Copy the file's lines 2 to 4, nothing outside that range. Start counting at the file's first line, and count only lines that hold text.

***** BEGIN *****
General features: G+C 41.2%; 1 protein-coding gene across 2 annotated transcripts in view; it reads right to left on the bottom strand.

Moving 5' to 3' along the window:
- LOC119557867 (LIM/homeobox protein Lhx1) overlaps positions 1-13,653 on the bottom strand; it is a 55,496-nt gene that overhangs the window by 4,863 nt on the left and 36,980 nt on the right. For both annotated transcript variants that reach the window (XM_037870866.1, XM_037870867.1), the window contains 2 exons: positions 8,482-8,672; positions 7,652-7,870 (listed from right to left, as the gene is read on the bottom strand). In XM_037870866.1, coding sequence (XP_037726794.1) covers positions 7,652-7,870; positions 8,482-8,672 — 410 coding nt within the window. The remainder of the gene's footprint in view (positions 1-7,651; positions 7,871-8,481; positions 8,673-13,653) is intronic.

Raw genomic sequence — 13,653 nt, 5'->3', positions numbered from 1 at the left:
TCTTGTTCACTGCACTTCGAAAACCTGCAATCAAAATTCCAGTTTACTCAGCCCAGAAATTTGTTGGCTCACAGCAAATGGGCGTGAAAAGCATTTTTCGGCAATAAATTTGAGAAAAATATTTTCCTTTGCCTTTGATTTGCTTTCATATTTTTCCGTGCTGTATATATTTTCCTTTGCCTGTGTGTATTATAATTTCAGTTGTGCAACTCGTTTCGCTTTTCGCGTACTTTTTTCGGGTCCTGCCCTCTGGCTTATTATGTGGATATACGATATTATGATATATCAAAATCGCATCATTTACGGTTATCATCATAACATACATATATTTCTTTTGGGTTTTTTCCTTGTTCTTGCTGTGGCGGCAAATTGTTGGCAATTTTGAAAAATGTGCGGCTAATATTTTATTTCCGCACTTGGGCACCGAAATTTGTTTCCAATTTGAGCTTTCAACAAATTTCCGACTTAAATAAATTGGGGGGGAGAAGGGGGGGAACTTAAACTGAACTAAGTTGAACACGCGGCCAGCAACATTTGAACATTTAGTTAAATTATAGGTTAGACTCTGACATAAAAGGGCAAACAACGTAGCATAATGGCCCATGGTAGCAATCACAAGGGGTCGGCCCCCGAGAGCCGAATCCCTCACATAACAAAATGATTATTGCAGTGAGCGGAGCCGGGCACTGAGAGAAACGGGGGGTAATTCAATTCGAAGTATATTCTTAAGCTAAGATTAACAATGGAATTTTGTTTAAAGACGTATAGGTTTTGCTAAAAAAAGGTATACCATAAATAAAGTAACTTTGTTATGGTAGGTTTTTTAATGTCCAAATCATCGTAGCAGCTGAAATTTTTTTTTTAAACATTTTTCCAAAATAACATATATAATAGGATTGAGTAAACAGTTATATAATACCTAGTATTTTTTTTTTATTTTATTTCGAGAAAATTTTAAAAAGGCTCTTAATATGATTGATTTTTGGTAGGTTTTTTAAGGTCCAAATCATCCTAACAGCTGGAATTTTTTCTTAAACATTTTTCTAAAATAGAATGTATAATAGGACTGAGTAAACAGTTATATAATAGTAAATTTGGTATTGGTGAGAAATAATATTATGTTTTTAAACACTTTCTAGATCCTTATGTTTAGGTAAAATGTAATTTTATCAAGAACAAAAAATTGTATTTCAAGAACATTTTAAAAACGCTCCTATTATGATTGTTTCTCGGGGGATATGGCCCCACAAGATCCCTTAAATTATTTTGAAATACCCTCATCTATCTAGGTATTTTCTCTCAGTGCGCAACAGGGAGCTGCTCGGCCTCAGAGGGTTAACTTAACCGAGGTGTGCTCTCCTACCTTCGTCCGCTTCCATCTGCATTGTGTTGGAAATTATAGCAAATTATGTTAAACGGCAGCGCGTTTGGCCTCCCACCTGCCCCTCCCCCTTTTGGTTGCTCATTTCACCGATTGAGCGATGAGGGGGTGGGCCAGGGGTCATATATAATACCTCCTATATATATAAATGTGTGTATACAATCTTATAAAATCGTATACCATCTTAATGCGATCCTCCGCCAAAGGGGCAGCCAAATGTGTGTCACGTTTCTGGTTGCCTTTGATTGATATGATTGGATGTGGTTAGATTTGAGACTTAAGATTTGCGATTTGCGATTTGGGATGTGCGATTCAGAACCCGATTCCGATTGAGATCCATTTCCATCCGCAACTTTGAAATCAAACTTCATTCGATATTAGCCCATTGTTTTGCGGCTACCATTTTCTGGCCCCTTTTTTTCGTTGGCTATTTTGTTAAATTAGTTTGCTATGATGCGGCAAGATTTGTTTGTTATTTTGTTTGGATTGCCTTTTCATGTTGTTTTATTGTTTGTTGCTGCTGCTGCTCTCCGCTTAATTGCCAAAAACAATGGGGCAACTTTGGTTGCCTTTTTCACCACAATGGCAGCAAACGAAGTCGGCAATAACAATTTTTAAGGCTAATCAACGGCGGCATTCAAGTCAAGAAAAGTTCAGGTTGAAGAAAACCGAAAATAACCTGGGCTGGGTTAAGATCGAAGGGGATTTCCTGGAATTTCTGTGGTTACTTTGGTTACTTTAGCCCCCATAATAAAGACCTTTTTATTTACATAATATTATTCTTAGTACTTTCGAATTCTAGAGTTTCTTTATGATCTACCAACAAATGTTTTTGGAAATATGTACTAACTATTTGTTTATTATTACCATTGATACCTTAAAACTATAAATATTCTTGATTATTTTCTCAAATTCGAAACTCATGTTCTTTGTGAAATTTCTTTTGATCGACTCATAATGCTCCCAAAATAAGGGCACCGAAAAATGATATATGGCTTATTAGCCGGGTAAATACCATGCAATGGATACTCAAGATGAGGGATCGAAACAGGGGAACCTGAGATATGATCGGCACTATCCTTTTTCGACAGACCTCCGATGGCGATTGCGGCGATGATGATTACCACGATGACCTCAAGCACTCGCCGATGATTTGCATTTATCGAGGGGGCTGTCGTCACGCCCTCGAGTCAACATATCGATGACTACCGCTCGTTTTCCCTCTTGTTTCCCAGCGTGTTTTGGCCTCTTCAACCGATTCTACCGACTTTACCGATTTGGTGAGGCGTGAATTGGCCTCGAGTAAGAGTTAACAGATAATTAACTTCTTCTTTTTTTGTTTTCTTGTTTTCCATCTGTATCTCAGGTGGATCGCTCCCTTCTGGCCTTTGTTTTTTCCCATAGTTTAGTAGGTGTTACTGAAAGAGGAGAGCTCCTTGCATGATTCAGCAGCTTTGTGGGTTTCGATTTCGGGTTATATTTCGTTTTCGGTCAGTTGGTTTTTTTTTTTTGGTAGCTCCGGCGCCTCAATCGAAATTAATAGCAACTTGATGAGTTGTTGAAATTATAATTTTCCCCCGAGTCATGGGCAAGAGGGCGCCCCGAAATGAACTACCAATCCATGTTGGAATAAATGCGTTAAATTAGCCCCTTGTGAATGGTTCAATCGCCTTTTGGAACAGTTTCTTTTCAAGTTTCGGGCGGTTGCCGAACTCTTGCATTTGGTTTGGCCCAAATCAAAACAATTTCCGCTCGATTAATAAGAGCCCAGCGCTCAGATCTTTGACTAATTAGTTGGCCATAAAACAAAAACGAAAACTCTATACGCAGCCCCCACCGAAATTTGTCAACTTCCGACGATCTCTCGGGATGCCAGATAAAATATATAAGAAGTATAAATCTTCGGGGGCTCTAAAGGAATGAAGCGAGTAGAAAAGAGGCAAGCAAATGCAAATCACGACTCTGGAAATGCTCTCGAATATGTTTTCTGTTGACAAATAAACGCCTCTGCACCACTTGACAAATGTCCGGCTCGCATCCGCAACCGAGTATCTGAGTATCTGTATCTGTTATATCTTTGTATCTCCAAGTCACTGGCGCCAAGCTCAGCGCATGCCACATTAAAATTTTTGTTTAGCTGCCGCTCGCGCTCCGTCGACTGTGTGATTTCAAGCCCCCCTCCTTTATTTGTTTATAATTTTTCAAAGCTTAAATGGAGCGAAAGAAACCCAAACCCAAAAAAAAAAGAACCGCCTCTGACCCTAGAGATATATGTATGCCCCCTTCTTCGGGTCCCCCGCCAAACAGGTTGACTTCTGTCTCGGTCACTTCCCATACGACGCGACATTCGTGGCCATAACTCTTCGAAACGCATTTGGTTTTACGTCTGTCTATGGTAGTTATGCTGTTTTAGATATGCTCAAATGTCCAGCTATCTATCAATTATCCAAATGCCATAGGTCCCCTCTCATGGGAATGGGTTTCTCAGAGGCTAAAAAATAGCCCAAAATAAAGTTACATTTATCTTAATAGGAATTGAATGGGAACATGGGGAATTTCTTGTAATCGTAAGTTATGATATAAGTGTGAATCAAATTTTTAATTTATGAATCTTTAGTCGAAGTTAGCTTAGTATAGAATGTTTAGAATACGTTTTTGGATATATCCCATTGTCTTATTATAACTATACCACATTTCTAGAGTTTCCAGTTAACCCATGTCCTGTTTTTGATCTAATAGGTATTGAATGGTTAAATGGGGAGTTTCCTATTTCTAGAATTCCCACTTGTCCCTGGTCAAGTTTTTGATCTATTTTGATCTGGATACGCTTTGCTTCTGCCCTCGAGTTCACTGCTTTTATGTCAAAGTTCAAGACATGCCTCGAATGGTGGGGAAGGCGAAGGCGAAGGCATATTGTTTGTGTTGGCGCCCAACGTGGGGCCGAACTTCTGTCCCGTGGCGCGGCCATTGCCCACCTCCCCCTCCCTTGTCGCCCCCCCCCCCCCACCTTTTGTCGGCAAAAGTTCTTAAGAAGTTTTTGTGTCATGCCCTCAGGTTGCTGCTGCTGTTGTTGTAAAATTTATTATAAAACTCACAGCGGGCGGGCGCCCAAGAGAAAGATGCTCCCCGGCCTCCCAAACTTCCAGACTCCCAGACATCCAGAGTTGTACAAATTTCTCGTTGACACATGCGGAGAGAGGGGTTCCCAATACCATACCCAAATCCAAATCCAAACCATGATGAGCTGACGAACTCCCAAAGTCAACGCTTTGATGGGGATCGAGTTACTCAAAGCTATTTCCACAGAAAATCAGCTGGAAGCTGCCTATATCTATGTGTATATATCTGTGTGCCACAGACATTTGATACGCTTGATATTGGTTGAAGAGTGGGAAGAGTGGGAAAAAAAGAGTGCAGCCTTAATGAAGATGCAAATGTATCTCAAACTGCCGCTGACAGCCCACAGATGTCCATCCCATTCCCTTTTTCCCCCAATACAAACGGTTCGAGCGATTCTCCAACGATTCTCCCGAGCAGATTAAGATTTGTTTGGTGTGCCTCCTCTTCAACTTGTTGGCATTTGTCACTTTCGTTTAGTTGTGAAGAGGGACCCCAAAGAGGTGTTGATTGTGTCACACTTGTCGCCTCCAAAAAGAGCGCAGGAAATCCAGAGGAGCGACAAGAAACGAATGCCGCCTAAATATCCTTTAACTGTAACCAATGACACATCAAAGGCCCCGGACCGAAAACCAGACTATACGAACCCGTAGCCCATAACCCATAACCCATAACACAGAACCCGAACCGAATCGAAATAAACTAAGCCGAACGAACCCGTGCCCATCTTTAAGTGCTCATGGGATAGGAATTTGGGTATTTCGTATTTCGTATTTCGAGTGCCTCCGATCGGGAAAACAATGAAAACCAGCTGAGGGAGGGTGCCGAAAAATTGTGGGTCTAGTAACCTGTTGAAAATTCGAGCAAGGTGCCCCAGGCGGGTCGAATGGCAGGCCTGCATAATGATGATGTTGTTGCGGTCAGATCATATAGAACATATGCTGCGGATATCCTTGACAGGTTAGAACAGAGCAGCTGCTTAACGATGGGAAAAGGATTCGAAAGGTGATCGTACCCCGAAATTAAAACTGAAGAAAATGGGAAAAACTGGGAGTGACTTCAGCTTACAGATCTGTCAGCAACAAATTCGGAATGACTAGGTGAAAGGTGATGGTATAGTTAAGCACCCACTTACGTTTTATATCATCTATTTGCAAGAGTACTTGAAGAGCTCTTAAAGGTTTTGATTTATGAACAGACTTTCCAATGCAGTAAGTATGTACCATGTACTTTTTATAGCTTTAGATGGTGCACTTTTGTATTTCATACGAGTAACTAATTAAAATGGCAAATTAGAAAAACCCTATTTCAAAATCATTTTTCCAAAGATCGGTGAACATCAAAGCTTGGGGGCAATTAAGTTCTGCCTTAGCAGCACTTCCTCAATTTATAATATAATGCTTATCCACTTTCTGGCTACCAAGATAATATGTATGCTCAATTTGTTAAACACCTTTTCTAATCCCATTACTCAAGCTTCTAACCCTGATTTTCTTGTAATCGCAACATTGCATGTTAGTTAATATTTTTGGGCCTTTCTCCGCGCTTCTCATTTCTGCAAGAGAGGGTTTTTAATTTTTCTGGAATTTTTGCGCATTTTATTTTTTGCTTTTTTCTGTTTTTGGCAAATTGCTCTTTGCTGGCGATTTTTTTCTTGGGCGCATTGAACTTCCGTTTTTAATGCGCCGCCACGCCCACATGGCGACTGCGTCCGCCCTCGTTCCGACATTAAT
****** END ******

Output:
Moving 5' to 3' along the window:
- LOC119557867 (LIM/homeobox protein Lhx1) overlaps positions 1-13,653 on the bottom strand; it is a 55,496-nt gene that overhangs the window by 4,863 nt on the left and 36,980 nt on the right. For both annotated transcript variants that reach the window (XM_037870866.1, XM_037870867.1), the window contains 2 exons: positions 8,482-8,672; positions 7,652-7,870 (listed from right to left, as the gene is read on the bottom strand). In XM_037870866.1, coding sequence (XP_037726794.1) covers positions 7,652-7,870; positions 8,482-8,672 — 410 coding nt within the window. The remainder of the gene's footprint in view (positions 1-7,651; positions 7,871-8,481; positions 8,673-13,653) is intronic.

Raw genomic sequence — 13,653 nt, 5'->3', positions numbered from 1 at the left: